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Discussion Starter #1
So am I the only one who just wonders what exactly that two piece trigger accomplishes? At least with a Glock you have to push the center of the trigger to get the pistol to discharge. That way if there is something in the way during holstering it would have to protrude all the way through the trigger guard in order to set the pistol off. With the Sigma/M&P design, all you have to do is catch the side of the trigger. To me, this make the two piece design superfluous and more marketing than anything useful. How long until people wise up and replace the two piece trigger with a one piece. I mean, I look at that trigger and what immediately comes to mind is…”That thing is going to break at some point”.

Now with all that said, I haven’t heard about any AD/ND’s that were attributed to the trigger design, but it just doesn’t make any sense to me. Honestly, 20 years ago when the Sigma came out (or whenever they came out), that was my first observation about the gun.
 

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Kevin Gibson,

FYI, I regard both the S&W & G***k as "unreasonably dangerous" & wouldn't own either one.

yours, sw
 

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Dean and I were both in Florida for S&W's announcement of the Sigma. That was also when Kris Killoy and I introduced Dean to the Prodigy shooting sports BB now better known as gun hub.

The trigger was about the only thing different with the Sigma and some wondered aloud about the similarly to Glock... some said Glock would sue... and we all know how that turned out.

I tested the Sigma and could not make it fire if the lower segment of the trigger wasn't pressed but also wonder about the practical value
 

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Has anyone actual weighted the triggers in a comparison test:

Glock which felt lighter than my Kahr 9094, but varied from model to model 17, 23, 26 in my experience.
Glock NY trigger
S&W Sigma 9VE which felt more like a DA SP101 .22 RF revolver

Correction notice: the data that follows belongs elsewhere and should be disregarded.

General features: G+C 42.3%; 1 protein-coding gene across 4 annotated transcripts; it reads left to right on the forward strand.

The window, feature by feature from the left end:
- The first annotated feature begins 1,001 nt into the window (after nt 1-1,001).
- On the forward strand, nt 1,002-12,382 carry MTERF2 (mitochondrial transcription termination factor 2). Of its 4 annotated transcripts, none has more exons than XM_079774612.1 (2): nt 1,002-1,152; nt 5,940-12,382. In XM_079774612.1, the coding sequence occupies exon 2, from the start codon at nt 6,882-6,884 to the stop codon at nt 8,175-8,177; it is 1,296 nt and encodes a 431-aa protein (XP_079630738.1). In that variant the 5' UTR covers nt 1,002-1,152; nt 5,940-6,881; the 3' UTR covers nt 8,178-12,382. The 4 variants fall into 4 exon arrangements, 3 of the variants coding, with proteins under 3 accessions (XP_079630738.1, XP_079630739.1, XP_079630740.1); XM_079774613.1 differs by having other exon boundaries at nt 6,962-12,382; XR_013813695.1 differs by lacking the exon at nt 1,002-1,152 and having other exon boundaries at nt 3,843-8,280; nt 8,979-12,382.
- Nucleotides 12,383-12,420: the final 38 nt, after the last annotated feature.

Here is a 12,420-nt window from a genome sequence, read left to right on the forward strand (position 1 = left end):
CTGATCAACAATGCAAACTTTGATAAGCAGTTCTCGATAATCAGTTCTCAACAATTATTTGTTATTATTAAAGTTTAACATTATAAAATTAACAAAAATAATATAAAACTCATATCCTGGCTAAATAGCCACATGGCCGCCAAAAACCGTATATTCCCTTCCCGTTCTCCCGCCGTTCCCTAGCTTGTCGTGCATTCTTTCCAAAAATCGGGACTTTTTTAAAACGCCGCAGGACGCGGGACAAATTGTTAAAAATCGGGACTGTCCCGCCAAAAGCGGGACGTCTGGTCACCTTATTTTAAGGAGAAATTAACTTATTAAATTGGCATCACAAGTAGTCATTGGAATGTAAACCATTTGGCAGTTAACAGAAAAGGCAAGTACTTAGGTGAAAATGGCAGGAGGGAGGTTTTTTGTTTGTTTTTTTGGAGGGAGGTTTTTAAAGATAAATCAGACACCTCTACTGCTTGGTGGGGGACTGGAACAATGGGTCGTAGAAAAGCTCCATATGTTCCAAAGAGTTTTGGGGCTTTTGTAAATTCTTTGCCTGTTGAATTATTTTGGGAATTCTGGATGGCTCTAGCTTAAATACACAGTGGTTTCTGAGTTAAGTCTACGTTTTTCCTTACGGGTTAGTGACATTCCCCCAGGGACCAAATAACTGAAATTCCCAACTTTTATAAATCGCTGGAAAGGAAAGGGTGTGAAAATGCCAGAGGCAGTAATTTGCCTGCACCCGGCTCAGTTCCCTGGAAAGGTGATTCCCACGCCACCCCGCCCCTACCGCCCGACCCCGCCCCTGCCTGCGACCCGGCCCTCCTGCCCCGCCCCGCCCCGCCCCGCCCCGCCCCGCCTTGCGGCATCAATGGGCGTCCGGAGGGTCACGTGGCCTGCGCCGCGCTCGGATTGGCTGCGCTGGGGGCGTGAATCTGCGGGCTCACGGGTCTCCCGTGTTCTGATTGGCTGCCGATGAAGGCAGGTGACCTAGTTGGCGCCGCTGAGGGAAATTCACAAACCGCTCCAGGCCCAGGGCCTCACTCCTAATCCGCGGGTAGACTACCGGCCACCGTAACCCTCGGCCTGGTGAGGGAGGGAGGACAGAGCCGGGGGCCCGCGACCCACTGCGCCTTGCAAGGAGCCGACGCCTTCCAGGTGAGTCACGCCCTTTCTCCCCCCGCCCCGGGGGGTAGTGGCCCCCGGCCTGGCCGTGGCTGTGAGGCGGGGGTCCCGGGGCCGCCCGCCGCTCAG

S&W 9 SD which is lighter than a Sigma to my touch
S&W M&P which I am told is lighter than mine
S&W Shield felt very light to me and I was happy to see the manual safety.
Walther PPQ supposedly the lightest

Or any of the vast assembly of hi-cap revolver substitutes.
Geoff
Who is curious enough to do some of them, well two anyway.
 

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My understanding is that the gadgety triggers are essentially 'striker locks' to ensure the gun cannot fire unless the trigger is pressed.
 

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Actually, the striker is locked by the safety block or plunger. There's an itty-bitty tab on the rear of the lower half of the hinged trigger that won't let the trigger travel unless the lower half of the trigger pivots. Does the same thing as the G***** thingy in a different way.

Frankly, I think the long, revolver like pull makes the hinged trigger unnecessary, but I'm not a lawyer-or bidding for large contracts that may make the device mandatory.
 

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Discussion Starter #7
Actually, the striker is locked by the safety block or plunger. There's an itty-bitty tab on the rear of the lower half of the hinged trigger that won't let the trigger travel unless the lower half of the trigger pivots. Does the same thing as the G***** thingy in a different way.

Frankly, I think the long, revolver like pull makes the hinged trigger unnecessary, but I'm not a lawyer-or bidding for large contracts that may make the device mandatory.
That and the fact that if the trigger is contacted by anything, it's likely to be the lower half. I just see the hinged trigger as a complete non-safety device.
 
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